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Building new Businesses

Building new Businesses

In today's highly competitive environments, companies that know how to actively identify new business opportunities—and structure a process that maximizes their bottom-line contribution—will have an advantage. 

A recent HBR article (click here) provides insight how you can begin to transform your company, by bridging external needs with internal capabilities and getting ideas from the market before taking them to market. 

Some firms will invest to integrate the strategy into the "way we do things" so they are prepared to find and develop innovations in unfamiliar environments. 

Others will choose to hire an expert business builder to build a new business for them—one that fits, that profitably integrates into the main business, one that will dramatically increase the overall enterprise value.  

1 comment (Add your own)

1. Amir wrote:
this, I would actually argue that our sytsem as it is has a lot of structural factors that *discourage* entrepreneurialism. Consider:- Many people would love to start their own businesses, but are trapped' by their employment benefits. For most people, if they leave their jobs, they lose their health coverage. This can not be glibly dismissed; the majority of bankruptcies in the country are the result of people who have bankrupted by hospital bills. - Banks have stopped lending to small businesses, despite record levels of profits and healthy capitalization. Even those with impeccable credit records and a good business history can not get loans right now.- Small businesses can not offshore the entirety of their LLCs or Corporations earnings and profits to Ireland and other tax havens, nor employ the tactics and high priced tax gurus- that larger corporations leverage to pay minimal to no taxes. - Whenever the government offers large companies a tax holiday to repatriate corporate taxes, they promptly buy back shares. Contrary to popular belief, they do not create new jobs. If they do, it's often in places like Mexico, the Caribbean, China or India (I know I worked as a consultant in the IT industry for years and spent a large portion of my time in New Delhi) This is rational. Wages are cheaper there. I hire VAs and Freelancers, and since I can hire anywhere in the world, I hire where the talent is good, plentiful and cheap. Corporations are obligated to provide profits to the shareholders not create jobs in America. That is capitalism. I wish *everyone* would start looking that reality, and realize that low corporate taxes on really large corporations have zero to minimal impact on the American job market. Small businesses, however tend to be local and hire people locally (except for internet businesses like mine!) If people want to support jobs, small businesses and entrepreneurialism in America they should focus their efforts on tax laws that give small businesses the kinds of breaks large corporations get.- University costs have gone up forcing many to choose between a lifetime of low wage work in sectors like retail, or going to college to get a degree (the statistics are clear that employment and income rise directly with level of education) If you graduate with a ton of debt, who feels secure enough to take a risk on starting their own business? Moreover, education goes hand in hand with being a good entrepreneur. Skills such as writing, communication, management, self-discipline and basic business skills can be learned without a college degree, but are hugely enhanced with higher education.- Lastly tax rates are lower for financial transactions and capital gains and higher for work that actually *produces* something. When I quit my day job, I sold a bunch of stock options (which I literally did NOTHING for) I paid 10% on that income. The income I generate by getting up every day and busting my hump (joyfully) on my small business is taxed at about 32% In this way static wealth' is favored, and production is punished. As an entrepreneur I don't find this encouraging!Finally, a new group of very wealthy people called the 1% has started to support the OWS because, like Warren Buffet, they see that there are disadvantages built into our sytsem that keep it from being a level playing field. There is a reason that in poll after poll, most people are sympathetic to the protestors, even if they don't entirely agree with their platform (which they actually don't have)Something is askew with our sytsem when even Warren Buffet, a paragon of success and prosperity, writes an editorial in the NYTimes on how our tax sytsem favors people with accumulated wealth, and how the super rich are being, to use his words, coddled'.I recently spoke at and attended a conference on small business and entrepreneurialism targeting a demographic that I'm sure would be largely sympathetic to the OWS movement. The conference had sessions on marketing, SEO, production, hiring staff, you name it. It was so inspiring. It was especially exciting to me because it became clear to me that entrepreneurialism and small business is something that really can transcend politics .and I'm so TIRED of politics. I hope that our culture can use this as an opportunity to explore new models for working and living rather than gravitate to the same tired polarized sides of the debate. There are massive structural changes in the world, in society and in our country right now. Something is afoot. I personally think it is exciting. I truly hope that we can all suspend our initial reactions to messages that may seem threatening or not in line with our own views to identify the problem that needs to be solved and the opportunities we are being given a chance to address.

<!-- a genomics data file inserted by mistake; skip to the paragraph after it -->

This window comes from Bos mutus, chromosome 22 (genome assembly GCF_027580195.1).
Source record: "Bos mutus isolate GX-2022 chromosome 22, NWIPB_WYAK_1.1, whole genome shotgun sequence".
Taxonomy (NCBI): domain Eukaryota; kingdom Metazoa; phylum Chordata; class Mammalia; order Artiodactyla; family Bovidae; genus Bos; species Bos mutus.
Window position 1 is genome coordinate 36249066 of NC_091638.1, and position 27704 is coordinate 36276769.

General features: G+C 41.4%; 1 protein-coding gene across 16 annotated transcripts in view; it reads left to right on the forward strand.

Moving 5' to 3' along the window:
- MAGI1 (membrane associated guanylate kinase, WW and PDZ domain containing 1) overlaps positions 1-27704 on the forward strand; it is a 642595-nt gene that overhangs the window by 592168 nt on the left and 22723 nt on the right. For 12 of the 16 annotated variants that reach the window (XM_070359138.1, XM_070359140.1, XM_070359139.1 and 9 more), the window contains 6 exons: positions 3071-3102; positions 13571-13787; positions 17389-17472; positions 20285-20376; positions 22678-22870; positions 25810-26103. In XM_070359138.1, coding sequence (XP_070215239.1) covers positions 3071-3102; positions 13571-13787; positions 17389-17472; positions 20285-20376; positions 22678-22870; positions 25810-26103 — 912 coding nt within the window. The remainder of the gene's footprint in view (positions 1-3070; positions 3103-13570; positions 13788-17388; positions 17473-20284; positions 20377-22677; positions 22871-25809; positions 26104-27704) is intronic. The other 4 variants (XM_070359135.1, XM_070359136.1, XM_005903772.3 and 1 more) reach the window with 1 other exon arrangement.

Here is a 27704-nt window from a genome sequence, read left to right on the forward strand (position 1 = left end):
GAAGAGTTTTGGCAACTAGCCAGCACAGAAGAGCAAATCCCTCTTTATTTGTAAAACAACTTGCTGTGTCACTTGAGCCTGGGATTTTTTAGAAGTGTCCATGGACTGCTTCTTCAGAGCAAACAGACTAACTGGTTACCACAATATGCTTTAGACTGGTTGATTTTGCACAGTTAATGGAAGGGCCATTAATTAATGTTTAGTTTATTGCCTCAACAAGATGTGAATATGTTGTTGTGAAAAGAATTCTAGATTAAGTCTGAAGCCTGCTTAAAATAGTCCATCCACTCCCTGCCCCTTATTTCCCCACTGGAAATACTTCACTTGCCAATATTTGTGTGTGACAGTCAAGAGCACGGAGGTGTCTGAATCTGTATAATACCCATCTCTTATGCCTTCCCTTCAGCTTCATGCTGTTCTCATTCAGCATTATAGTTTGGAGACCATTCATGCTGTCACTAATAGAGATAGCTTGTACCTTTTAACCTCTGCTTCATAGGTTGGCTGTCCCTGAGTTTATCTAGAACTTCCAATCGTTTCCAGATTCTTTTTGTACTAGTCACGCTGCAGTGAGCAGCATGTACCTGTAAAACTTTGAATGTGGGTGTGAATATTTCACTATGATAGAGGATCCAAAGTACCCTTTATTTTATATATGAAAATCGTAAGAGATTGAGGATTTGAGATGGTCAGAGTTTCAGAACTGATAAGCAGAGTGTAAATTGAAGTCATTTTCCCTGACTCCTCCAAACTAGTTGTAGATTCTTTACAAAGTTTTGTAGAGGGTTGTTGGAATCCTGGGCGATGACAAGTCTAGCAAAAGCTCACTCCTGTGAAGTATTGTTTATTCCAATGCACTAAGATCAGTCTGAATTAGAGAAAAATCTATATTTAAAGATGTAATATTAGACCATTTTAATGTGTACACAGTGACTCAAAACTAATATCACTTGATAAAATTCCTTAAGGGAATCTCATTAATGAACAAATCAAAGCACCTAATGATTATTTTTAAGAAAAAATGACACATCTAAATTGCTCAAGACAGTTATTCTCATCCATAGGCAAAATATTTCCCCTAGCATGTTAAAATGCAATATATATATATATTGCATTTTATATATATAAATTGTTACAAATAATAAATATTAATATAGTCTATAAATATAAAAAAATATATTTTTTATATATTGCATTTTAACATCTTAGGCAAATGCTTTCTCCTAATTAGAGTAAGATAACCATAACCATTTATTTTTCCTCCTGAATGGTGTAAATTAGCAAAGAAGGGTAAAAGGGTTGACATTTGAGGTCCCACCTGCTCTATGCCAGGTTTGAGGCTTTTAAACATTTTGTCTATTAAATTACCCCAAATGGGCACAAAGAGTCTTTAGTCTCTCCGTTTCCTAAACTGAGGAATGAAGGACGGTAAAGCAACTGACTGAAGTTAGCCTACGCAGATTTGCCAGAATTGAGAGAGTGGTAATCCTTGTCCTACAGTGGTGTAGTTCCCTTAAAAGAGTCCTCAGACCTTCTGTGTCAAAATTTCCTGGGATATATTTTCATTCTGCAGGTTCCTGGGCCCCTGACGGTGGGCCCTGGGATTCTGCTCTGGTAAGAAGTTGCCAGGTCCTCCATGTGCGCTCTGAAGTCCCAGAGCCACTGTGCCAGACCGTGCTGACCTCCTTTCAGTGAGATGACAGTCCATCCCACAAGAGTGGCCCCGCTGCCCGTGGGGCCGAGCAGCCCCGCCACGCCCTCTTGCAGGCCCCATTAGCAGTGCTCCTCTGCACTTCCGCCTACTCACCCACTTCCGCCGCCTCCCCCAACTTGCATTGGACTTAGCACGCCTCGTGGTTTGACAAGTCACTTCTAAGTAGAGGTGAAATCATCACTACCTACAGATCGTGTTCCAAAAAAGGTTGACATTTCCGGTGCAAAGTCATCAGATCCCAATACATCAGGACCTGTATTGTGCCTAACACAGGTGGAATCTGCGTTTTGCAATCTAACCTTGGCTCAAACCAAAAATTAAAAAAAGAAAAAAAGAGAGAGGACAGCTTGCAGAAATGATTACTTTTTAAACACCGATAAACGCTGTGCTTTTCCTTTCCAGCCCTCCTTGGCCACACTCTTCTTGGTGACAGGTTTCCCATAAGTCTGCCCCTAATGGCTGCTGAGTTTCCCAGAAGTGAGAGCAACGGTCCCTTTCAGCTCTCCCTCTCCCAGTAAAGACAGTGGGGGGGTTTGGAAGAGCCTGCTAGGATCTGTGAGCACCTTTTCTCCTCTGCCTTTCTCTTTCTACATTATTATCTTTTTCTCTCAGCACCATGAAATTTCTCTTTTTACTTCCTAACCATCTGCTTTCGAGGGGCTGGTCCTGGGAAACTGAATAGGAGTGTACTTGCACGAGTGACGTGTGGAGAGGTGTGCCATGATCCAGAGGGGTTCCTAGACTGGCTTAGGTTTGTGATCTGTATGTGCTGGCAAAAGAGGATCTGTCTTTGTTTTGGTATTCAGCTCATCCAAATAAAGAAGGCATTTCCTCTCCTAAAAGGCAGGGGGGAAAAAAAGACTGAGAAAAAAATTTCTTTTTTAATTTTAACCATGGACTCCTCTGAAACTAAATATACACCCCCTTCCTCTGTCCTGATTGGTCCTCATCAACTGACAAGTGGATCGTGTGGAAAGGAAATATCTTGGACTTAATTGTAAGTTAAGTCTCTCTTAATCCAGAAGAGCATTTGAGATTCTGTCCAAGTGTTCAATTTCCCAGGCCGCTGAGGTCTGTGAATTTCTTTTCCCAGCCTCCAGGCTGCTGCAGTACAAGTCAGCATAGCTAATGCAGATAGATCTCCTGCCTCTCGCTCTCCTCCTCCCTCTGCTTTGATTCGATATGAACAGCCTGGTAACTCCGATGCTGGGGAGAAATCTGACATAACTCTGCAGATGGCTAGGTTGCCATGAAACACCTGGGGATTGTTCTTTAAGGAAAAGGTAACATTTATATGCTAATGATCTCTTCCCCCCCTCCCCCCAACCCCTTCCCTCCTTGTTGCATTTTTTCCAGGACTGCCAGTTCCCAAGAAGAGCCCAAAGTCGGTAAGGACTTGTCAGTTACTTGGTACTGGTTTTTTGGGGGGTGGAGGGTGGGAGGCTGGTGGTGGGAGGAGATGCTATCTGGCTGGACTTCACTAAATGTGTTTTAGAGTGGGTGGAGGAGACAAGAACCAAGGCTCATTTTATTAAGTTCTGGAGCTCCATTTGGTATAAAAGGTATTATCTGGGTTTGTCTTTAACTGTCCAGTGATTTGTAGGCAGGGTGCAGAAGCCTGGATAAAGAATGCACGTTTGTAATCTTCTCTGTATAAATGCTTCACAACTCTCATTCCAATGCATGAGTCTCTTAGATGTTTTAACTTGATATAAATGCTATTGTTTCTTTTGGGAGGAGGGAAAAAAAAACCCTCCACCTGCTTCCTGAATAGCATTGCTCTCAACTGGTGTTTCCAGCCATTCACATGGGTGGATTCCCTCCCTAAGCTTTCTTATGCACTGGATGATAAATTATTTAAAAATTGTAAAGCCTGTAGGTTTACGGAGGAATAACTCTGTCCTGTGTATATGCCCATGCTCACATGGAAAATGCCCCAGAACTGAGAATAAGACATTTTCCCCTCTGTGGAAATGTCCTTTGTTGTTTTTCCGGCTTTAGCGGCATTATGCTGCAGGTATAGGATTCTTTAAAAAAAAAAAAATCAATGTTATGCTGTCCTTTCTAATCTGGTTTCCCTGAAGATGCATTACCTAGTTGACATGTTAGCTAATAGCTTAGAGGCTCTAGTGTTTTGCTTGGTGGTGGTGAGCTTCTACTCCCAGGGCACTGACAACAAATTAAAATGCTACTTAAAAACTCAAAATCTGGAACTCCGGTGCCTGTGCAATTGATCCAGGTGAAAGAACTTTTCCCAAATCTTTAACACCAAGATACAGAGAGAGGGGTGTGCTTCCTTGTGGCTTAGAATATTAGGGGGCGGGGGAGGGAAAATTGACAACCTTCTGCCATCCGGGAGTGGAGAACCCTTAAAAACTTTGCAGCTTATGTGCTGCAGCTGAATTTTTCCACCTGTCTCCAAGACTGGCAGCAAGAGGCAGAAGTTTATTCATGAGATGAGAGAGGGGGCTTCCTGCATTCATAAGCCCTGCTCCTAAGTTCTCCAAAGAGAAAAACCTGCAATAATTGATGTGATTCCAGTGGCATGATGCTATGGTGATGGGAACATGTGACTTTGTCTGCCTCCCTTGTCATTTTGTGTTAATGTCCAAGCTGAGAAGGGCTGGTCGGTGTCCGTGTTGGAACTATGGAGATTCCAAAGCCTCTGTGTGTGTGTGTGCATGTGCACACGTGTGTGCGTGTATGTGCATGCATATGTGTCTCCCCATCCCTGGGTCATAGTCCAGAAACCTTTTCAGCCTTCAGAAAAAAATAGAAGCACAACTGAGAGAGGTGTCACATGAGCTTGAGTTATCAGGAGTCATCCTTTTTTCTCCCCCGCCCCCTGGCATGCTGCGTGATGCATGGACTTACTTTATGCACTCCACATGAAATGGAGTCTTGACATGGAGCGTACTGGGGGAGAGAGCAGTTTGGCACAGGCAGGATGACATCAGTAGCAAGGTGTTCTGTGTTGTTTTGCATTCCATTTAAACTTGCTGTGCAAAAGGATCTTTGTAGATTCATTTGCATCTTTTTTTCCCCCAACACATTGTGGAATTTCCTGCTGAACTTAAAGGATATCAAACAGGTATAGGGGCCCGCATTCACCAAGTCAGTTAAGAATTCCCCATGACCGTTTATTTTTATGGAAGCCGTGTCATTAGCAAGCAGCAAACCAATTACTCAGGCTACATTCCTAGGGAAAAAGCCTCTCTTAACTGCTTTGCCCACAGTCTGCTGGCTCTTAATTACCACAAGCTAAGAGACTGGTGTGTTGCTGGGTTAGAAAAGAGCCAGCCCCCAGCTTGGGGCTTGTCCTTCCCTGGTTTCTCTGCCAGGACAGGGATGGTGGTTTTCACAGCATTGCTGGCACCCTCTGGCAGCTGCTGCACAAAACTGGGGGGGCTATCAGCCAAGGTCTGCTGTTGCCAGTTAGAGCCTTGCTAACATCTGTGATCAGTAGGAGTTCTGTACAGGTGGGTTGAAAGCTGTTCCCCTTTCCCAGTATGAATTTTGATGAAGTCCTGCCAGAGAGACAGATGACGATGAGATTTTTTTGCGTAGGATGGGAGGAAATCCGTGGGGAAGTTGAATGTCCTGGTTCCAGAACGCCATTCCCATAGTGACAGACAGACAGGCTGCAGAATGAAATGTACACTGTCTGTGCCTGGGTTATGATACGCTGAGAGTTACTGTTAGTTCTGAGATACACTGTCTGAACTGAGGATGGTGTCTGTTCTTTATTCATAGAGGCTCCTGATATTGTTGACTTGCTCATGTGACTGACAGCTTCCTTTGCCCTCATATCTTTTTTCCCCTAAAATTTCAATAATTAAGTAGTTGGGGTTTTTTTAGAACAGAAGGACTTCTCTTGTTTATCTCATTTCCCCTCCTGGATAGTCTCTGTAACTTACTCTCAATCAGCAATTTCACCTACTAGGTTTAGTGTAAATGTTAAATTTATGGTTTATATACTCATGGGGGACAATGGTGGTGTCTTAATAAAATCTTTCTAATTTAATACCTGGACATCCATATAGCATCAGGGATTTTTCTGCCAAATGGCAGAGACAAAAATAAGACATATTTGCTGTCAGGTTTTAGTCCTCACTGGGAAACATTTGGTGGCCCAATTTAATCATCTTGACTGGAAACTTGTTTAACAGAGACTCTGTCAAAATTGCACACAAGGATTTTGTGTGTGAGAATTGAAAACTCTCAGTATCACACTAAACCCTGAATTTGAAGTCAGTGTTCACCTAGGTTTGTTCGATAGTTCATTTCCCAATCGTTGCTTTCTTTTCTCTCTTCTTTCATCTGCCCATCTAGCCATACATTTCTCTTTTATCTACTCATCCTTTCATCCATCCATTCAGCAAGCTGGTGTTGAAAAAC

Thu, July 12, 2012 @ 4:40 AM

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